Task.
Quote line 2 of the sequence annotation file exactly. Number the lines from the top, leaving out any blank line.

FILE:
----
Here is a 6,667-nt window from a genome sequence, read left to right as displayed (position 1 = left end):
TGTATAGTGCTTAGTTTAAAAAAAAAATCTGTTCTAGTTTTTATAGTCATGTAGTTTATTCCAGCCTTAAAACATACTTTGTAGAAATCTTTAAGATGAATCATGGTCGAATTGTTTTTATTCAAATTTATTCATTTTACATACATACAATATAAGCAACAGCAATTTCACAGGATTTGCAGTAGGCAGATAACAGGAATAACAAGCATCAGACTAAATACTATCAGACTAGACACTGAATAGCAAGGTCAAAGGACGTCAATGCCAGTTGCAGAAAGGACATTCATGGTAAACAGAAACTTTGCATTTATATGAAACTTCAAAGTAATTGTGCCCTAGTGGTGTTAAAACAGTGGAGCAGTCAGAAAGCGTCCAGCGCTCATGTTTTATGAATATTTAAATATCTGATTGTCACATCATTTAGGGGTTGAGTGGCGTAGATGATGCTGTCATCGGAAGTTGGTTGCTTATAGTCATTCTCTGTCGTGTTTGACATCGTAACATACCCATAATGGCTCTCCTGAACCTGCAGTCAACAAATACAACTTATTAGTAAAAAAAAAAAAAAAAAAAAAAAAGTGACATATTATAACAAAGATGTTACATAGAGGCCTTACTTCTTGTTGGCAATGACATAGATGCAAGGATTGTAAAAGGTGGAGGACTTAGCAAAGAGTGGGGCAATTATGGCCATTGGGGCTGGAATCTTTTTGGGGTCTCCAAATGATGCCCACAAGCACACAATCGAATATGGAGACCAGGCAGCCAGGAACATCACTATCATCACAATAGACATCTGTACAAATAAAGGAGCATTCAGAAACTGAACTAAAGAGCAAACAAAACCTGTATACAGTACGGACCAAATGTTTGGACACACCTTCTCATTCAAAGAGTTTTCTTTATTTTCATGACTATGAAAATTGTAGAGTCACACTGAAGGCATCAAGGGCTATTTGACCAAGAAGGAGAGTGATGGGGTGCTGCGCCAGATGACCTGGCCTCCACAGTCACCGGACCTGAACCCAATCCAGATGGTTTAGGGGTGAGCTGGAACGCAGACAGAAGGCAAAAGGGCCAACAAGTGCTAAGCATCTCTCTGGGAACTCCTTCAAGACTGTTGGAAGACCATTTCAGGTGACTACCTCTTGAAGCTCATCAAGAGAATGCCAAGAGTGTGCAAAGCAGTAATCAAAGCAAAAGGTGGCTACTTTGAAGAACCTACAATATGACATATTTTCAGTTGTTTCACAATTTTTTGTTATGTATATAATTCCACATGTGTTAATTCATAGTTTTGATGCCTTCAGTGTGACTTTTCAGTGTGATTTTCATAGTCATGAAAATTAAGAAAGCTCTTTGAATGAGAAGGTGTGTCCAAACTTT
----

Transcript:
TGTATAGTGCTTAGTTTAAAAAAAAAATCTGTTCTAGTTTTTATAGTCATGTAGTTTATTCCAGCCTTAAAACATACTTTGTAGAAATCTTTAAGATGAATCATGGTCGAATTGTTTTTATTCAAATTTATTCATTTTACATACATACAATATAAGCAACAGCAATTTCACAGGATTTGCAGTAGGCAGATAACAGGAATAACAAGCATCAGACTAAATACTATCAGACTAGACACTGAATAGCAAGGTCAAAGGACGTCAATGCCAGTTGCAGAAAGGACATTCATGGTAAACAGAAACTTTGCATTTATATGAAACTTCAAAGTAATTGTGCCCTAGTGGTGTTAAAACAGTGGAGCAGTCAGAAAGCGTCCAGCGCTCATGTTTTATGAATATTTAAATATCTGATTGTCACATCATTTAGGGGTTGAGTGGCGTAGATGATGCTGTCATCGGAAGTTGGTTGCTTATAGTCATTCTCTGTCGTGTTTGACATCGTAACATACCCATAATGGCTCTCCTGAACCTGCAGTCAACAAATACAACTTATTAGTAAAAAAAAAAAAAAAAAAAAAAAAGTGACATATTATAACAAAGATGTTACATAGAGGCCTTACTTCTTGTTGGCAATGACATAGATGCAAGGATTGTAAAAGGTGGAGGACTTAGCAAAGAGTGGGGCAATTATGGCCATTGGGGCTGGAATCTTTTTGGGGTCTCCAAATGATGCCCACAAGCACACAATCGAATATGGAGACCAGGCAGCCAGGAACATCACTATCATCACAATAGACATCTGTACAAATAAAGGAGCATTCAGAAACTGAACTAAAGAGCAAACAAAACCTGTATACAGTACGGACCAAATGTTTGGACACACCTTCTCATTCAAAGAGTTTTCTTTATTTTCATGACTATGAAAATTGTAGAGTCACACTGAAGGCATCAAGGGCTATTTGACCAAGAAGGAGAGTGATGGGGTGCTGCGCCAGATGACCTGGCCTCCACAGTCACCGGACCTGAACCCAATCCAGATGGTTTAGGGGTGAGCTGGAACGCAGACAGAAGGCAAAAGGGCCAACAAGTGCTAAGCATCTCTCTGGGAACTCCTTCAAGACTGTTGGAAGACCATTTCAGGTGACTACCTCTTGAAGCTCATCAAGAGAATGCCAAGAGTGTGCAAAGCAGTAATCAAAGCAAAAGGTGGCTACTTTGAAGAACCTACAATATGACATATTTTCAGTTGTTTCACAATTTTTTGTTATGTATATAATTCCACATGTGTTAATTCATAGTTTTGATGCCTTCAGTGTGACTTTTCAGTGTGATTTTCATAGTCATGAAAATTAAGAAAGCTCTTTGAATGAGAAGGTGTGTCCAAACTTT